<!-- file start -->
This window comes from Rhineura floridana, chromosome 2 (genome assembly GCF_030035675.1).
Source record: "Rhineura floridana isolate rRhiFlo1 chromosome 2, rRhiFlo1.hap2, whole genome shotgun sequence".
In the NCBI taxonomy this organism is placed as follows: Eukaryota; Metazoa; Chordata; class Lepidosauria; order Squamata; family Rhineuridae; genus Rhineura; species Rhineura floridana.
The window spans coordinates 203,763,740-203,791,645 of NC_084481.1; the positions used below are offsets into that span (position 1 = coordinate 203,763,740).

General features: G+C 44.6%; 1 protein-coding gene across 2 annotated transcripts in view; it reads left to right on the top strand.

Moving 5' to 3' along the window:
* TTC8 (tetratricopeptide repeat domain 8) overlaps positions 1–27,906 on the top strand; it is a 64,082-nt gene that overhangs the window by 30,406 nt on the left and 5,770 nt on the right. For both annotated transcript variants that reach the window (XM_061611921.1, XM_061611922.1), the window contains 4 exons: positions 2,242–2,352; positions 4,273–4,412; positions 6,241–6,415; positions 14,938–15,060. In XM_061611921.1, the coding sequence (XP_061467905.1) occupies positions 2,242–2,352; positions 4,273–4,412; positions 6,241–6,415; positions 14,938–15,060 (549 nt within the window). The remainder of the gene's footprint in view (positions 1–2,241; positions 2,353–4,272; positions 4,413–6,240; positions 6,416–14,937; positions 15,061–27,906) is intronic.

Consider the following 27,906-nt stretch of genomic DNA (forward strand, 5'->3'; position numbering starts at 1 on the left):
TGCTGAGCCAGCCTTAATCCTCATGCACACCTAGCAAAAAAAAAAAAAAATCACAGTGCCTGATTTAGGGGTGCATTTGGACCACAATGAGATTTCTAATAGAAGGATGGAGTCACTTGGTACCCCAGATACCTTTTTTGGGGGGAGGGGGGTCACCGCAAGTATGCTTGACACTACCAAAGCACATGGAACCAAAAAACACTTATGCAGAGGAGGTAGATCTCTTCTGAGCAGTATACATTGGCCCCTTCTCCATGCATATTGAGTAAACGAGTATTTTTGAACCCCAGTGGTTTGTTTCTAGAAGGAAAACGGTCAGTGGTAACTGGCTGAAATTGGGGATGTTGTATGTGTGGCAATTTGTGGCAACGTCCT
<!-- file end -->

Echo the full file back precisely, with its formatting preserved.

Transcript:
This window comes from Rhineura floridana, chromosome 2 (genome assembly GCF_030035675.1).
Source record: "Rhineura floridana isolate rRhiFlo1 chromosome 2, rRhiFlo1.hap2, whole genome shotgun sequence".
In the NCBI taxonomy this organism is placed as follows: Eukaryota; Metazoa; Chordata; class Lepidosauria; order Squamata; family Rhineuridae; genus Rhineura; species Rhineura floridana.
The window spans coordinates 203,763,740-203,791,645 of NC_084481.1; the positions used below are offsets into that span (position 1 = coordinate 203,763,740).

General features: G+C 44.6%; 1 protein-coding gene across 2 annotated transcripts in view; it reads left to right on the top strand.

Moving 5' to 3' along the window:
* TTC8 (tetratricopeptide repeat domain 8) overlaps positions 1–27,906 on the top strand; it is a 64,082-nt gene that overhangs the window by 30,406 nt on the left and 5,770 nt on the right. For both annotated transcript variants that reach the window (XM_061611921.1, XM_061611922.1), the window contains 4 exons: positions 2,242–2,352; positions 4,273–4,412; positions 6,241–6,415; positions 14,938–15,060. In XM_061611921.1, the coding sequence (XP_061467905.1) occupies positions 2,242–2,352; positions 4,273–4,412; positions 6,241–6,415; positions 14,938–15,060 (549 nt within the window). The remainder of the gene's footprint in view (positions 1–2,241; positions 2,353–4,272; positions 4,413–6,240; positions 6,416–14,937; positions 15,061–27,906) is intronic.

Consider the following 27,906-nt stretch of genomic DNA (forward strand, 5'->3'; position numbering starts at 1 on the left):
TGCTGAGCCAGCCTTAATCCTCATGCACACCTAGCAAAAAAAAAAAAAAATCACAGTGCCTGATTTAGGGGTGCATTTGGACCACAATGAGATTTCTAATAGAAGGATGGAGTCACTTGGTACCCCAGATACCTTTTTTGGGGGGAGGGGGGTCACCGCAAGTATGCTTGACACTACCAAAGCACATGGAACCAAAAAACACTTATGCAGAGGAGGTAGATCTCTTCTGAGCAGTATACATTGGCCCCTTCTCCATGCATATTGAGTAAACGAGTATTTTTGAACCCCAGTGGTTTGTTTCTAGAAGGAAAACGGTCAGTGGTAACTGGCTGAAATTGGGGATGTTGTATGTGTGGCAATTTGTGGCAACGTCCT